For reasons best known to the TTC, relief crews were available during Christmas Week, but there was no extra line management.  Therefore, that week is in a way an example of a “do nothing” approach, although under less than the most strenuous circumstances.

Anyone who was in Toronto this past winter knows it was much worse than the previous few years and we had a particularly bad December.  This shows up in the service quality, but generally for the period needed to get the roads back in proper shape.

Because I now have data for December 2006, December 2007, January 2008, December 2008 and January 2009, we can review operations over three winters, a variety of weather conditions and different management strategies. Continue reading

Bombardier Recommended for Low Floor Streetcar Order (Updated)

Updated April 25, 9:30 am.  I have added material from the media briefing and the staff report that I did not have time to incorporate in the original article.  The additional material is appended below after the break. 

On April 24, the TTC announced that Bombardier has won the competition for an order for 204 new low floor streetcars for Toronto.  The staff recommendation will go to the Commission itself for approval on Monday, April 27.

Both Bombardier and Siemens bid on this tender, and the proposals from both vendors were considered to be compliant both on technical and financial grounds.  Therefore the question came down to cost and with Siemens’ bid over 50% higher than Bombardier’s, there was no question about the winner.

The vehicles will be a modified version of the Flexity car with three powered two-axle trucks and five car sections.  Bombardier has not yet updated their site with information about the vehicles (as of 2:00 pm EDT April 24).  An illustration of the proposed car is in the Toronto Star’s article posted earlier today.

Although not guaranteed, this contract places Bombardier at the front of the line for supplying cars to the much larger Transit City system, especially if that builds out to anything near its full extent.  The contract includes provision for add-on orders, but the TTC will be negotiating their price separately as the Transit City cars will have significant differences affecting their cost:

  • Transit City will be built to specifications that allow off-the-shelf cars to operate on it — no tight curves or steep grades.
  • The TC cars will be double-ended and double-sided.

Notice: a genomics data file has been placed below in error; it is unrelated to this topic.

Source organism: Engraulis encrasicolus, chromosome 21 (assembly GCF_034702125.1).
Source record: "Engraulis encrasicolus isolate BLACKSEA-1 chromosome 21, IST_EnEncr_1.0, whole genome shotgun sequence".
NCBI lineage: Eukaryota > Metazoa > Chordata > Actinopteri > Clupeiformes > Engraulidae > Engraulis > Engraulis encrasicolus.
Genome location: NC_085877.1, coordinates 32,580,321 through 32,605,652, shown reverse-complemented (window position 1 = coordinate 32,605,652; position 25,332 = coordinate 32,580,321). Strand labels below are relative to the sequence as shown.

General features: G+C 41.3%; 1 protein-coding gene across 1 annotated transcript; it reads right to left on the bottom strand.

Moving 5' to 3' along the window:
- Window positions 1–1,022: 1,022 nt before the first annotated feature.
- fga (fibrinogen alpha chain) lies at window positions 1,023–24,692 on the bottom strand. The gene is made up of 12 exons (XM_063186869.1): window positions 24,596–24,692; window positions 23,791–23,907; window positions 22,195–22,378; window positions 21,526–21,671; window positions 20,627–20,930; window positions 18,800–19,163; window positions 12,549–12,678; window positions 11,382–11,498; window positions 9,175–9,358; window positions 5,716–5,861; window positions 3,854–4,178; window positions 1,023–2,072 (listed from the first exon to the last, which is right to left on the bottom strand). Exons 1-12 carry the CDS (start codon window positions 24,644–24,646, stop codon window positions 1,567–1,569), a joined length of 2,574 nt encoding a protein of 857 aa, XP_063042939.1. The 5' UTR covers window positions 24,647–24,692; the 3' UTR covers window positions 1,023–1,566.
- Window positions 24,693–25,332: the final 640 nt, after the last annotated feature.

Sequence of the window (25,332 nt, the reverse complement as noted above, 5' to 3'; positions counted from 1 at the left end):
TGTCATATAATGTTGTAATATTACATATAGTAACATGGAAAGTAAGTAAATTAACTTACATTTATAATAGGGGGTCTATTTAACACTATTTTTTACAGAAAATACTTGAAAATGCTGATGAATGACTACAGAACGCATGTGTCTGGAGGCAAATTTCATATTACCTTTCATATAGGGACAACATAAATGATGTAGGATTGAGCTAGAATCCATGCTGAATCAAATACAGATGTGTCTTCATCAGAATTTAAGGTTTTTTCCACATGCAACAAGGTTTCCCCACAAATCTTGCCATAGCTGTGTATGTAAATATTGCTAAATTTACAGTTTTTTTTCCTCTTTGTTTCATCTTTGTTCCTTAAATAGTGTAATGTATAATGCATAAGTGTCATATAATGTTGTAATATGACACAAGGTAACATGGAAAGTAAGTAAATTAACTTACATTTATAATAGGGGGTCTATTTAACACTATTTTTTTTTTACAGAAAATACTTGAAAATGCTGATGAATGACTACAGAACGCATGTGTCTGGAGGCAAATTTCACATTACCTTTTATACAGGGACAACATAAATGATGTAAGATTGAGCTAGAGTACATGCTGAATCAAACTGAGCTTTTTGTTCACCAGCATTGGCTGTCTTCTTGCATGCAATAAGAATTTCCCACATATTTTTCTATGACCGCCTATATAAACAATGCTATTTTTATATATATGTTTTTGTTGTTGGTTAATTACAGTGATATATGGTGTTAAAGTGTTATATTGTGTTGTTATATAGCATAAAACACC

• The TC cars will likely have only two powered trucks rather than three.

Subject to funding, a process still under negotiation with the Federal and Provincial governments, the first prototypes would arrive in Toronto in mid-to-late 2011 for non-revenue testing.  Production deliveries would start in 2012 and stretch out to 2018 by which time the last of the existing CLRV and ALRV fleets would have been retired.  A new carhouse, likely in the Port Lands, will be required to house this fleet while the older cars would run from Russell and Roncesvalles.

Postscript:  I cannot help mentioning that the illustration of the new car shows a vehicle facing westbound on Queen at Bay signed “Neville”. Continue reading

High Speed Rail Symposium

Updated:  The start time for this event is now 1:00 pm, not noon as previously announced.

There will be a symposium on high speed rail on Saturday, April 25 from 1:00 pm to 4:30 pm at the University of Toronto, Bahen Centre for Technology, 40 St. George Street (just north of College), room 1130.

Pre-registration is required via the sponsor’s website and the cost for the event is $10.

Please note that this announcement does not constitute an endorsement of high speed rail as a priority for rail passenger service.  It may be an appropriate technology, but it needs to be part of a much larger view of rail and of intercity passenger services generally.

The Freedom of the City — A spacing erratum

The Spring-Summer issue of spacing is out, and with it my latest column on transit matters.  Some gremlins in the editorial office got hold of the piece and mangled the opening a bit.  Here’s what should have been there.

The item begins with a quote from the Paris transit system’s website:

Se déplacer et circuler où l’on veut quand on veut, est un gage de liberté pour le citoyen.

This is rather badly translated in spacing to:

To move itself, circulate where one wants when one wants, is a liberty pledge for the citizen.

That’s the most literal of translations (I didn’t do it), and it should have read, more freely, something like:

To travel, to move about, where one wants, when one wants, is a badge of freedom for the citizen.

The original title of the article was The Freedom of the City, not For the love of Toronto as it appears in the magazine.  You can understand how the title flows directly from the quotation, but of course in French, there is the subtle echo of the importance of “liberté” as an essential part of national history and pride.

The next sentence on that web page is:

Le développement des Transports Publics répond à ce besoin.

The RATP sees its role in fulfilling that goal, of making the citizenry free to move about the Paris region at all times and to all places.  We’re a long way from doing that in Toronto, but haltingly and far too slowly, things are changing.

My apologies to spacing readers who are probably wondering why such a fractured translation appeared in print.  Such are the joys of being edited by others.

The main thread of this issue is “Grey Spaces”, those not quite public, not quite private spaces in our city we all pass through, or might want to visit, but which are not, strictly speaking, “open” for our use.

Buy the magazine (available in better bookstores).  Read all of the articles!  And thanks!

The Shape of the Suburbs

John Sewell’s new book The Shape of the Suburbs: Understanding Toronto’s Sprawl provides the jumping off point for a panel discussion on how the suburbs developed as they did and where we might go from here.

Where:  The Gladstone Hotel (Queen & Gladstone, accessed via 501 Queen and 29 Dufferin or whatever your favourite form of transport might be).

When:  Tuesday, April 21.  Doors open at 7, panel discussion begins at 7:30.

Cost:  $5, or free if you buy the book.

Who:  John Sewell (moderator), Mayor Rob Burton (Oakville), Deputy Mayor Jack Heath (Markham), Mayor Steve Parrish (Ajax), Kim Storey (architect, urban designer, partner in Brown & Storey Architects)

This event is part of Pages Books’ This Is Not A Reading Series.